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Rich Man, Poor Man: Ain’t Life Grand?

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We keep hearing how well "the economy" is doing (up 3.8% last year) but somehow or other that doesn’t seem to translate into our lives, or those of our neighbors.

That’s because the gains are going to the rich, the losses are creating even more poor.

And even the business press is starting to notice:

Business Week 08/08/2005 (Story links open in new windows)

"The Rich Get (Much) Richer

"The top 1% take a fatter slice now than at any time since the 1920s

"Hooray for The New York Times and The Wall Street Journal for returning the problems of class in America to the front page. Shame on the rest of us, passive witnesses to the emergence of a second Gilded Age, another Roaring Twenties, in which the fruits of economic success have gone not to the broad populace but to a slim sliver at the top.

"We can debate a lot of economic data but not income inequality. Every serious study shows that the U.S. income gap has become a chasm. Over the past 30 years, the share of income going to the highest-earning Americans has risen steadily to levels not seen since shortly before the Great Depression.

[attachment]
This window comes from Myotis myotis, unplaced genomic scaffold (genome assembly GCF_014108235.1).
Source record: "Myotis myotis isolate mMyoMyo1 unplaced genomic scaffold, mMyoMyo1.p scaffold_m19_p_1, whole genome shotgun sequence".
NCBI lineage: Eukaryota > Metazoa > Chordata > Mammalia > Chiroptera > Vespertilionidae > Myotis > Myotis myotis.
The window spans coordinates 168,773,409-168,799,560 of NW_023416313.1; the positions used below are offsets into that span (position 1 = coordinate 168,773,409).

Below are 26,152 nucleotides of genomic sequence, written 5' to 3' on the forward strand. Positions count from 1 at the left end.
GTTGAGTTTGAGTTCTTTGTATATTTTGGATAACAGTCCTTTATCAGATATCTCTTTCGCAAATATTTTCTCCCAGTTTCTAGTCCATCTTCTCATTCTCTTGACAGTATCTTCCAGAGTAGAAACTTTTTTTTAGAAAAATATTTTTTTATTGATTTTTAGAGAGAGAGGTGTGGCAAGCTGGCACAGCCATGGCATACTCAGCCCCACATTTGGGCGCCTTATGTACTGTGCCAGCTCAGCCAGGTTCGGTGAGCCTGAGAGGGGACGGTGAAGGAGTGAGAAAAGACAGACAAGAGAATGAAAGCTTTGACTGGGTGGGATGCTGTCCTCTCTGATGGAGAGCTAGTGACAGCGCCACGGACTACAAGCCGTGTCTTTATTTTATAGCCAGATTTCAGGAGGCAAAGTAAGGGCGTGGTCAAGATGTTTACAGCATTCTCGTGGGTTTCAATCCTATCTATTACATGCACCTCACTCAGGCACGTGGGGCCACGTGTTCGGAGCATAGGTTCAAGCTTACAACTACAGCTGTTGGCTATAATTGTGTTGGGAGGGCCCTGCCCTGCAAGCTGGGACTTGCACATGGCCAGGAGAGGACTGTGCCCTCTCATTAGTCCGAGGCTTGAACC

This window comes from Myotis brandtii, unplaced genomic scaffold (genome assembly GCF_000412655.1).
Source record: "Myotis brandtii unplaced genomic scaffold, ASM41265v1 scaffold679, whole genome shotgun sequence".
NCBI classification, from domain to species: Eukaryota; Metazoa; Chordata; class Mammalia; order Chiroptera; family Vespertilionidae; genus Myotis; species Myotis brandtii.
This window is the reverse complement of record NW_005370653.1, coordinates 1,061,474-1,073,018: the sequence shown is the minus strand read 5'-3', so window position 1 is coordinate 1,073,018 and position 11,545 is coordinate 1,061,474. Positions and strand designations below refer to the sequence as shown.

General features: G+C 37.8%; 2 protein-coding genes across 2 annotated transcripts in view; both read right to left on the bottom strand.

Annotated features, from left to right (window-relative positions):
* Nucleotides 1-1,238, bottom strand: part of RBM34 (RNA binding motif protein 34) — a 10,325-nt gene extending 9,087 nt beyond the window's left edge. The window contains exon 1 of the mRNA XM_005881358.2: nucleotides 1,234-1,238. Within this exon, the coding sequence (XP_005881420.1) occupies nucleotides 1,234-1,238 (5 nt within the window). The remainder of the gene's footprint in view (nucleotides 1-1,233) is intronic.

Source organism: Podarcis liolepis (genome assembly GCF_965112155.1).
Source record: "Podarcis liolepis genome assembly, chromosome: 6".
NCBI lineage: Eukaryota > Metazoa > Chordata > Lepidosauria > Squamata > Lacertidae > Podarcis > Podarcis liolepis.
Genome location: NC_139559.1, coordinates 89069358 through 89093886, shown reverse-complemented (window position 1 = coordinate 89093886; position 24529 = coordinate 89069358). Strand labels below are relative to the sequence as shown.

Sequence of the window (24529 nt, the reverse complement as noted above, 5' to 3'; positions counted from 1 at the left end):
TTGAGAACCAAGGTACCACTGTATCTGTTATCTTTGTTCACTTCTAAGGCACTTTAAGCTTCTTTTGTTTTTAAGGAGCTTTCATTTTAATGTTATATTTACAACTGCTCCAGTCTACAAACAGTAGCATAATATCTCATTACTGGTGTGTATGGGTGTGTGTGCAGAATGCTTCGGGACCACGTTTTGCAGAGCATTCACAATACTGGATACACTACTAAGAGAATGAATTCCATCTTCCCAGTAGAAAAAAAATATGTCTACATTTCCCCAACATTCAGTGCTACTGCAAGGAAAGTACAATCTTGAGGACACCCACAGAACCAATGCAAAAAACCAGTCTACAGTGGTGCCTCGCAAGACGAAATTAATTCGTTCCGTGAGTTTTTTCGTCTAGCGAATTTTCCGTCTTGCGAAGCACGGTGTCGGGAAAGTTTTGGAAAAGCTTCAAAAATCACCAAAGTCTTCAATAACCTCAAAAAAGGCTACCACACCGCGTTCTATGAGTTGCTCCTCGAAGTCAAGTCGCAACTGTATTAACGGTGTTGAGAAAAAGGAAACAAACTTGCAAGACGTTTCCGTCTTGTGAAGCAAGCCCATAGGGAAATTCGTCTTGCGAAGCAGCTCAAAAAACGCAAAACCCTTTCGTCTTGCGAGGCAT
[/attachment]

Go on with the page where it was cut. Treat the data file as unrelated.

"Economists Thomas Piketty and Emmanuel Saez calculated [pdf] (using data from the Internal Revenue Service, hardly a hotbed of partisanship) that the share of income going to the top 1% of households nearly doubled, to 14.7% in 2002, up from a low of 7.7% in the early 1970s.

"[T]he share of the top 0.01% — the 13,000 or so households with an average income of $10.8 million in 2002 — has multiplied nearly four times." [Business Week 08/08/2005]

The trend continues and seems to have accelerated since 2000. Here’s how another leading business publication describes it:

The Wall Street Journal 08/31/2005

"Recovery Bypasses Many Americans
"Despite Economic Growth, Median Household Income And Wages Fell Last Year

"Although the U.S. economy grew robustly last year, the income of the median household slipped a bit, wages of full-time workers fell, the number of Americans living below the poverty line rose and more Americans went without health insurance, the Census Bureau said in its annual report on consumer income.